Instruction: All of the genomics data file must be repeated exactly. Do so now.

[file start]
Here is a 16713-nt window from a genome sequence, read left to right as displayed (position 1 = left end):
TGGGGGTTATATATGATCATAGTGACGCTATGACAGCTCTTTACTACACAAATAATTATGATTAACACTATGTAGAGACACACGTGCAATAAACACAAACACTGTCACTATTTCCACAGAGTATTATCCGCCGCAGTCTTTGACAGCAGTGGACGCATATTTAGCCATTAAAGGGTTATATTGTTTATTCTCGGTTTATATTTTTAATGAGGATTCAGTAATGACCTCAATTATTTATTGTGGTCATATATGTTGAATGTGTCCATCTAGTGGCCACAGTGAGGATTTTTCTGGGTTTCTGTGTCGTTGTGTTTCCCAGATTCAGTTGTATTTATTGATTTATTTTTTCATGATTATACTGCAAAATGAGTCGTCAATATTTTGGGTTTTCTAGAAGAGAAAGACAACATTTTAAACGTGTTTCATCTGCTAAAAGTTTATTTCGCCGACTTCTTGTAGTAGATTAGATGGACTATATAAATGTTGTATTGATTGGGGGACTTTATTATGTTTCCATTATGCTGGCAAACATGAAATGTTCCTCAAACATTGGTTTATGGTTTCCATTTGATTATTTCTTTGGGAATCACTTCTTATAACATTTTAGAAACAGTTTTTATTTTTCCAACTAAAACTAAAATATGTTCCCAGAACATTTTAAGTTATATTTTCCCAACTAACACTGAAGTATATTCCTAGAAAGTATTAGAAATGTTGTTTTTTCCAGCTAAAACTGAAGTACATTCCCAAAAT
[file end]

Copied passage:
Here is a 16713-nt window from a genome sequence, read left to right as displayed (position 1 = left end):
TGGGGGTTATATATGATCATAGTGACGCTATGACAGCTCTTTACTACACAAATAATTATGATTAACACTATGTAGAGACACACGTGCAATAAACACAAACACTGTCACTATTTCCACAGAGTATTATCCGCCGCAGTCTTTGACAGCAGTGGACGCATATTTAGCCATTAAAGGGTTATATTGTTTATTCTCGGTTTATATTTTTAATGAGGATTCAGTAATGACCTCAATTATTTATTGTGGTCATATATGTTGAATGTGTCCATCTAGTGGCCACAGTGAGGATTTTTCTGGGTTTCTGTGTCGTTGTGTTTCCCAGATTCAGTTGTATTTATTGATTTATTTTTTCATGATTATACTGCAAAATGAGTCGTCAATATTTTGGGTTTTCTAGAAGAGAAAGACAACATTTTAAACGTGTTTCATCTGCTAAAAGTTTATTTCGCCGACTTCTTGTAGTAGATTAGATGGACTATATAAATGTTGTATTGATTGGGGGACTTTATTATGTTTCCATTATGCTGGCAAACATGAAATGTTCCTCAAACATTGGTTTATGGTTTCCATTTGATTATTTCTTTGGGAATCACTTCTTATAACATTTTAGAAACAGTTTTTATTTTTCCAACTAAAACTAAAATATGTTCCCAGAACATTTTAAGTTATATTTTCCCAACTAACACTGAAGTATATTCCTAGAAAGTATTAGAAATGTTGTTTTTTCCAGCTAAAACTGAAGTACATTCCCAAAAT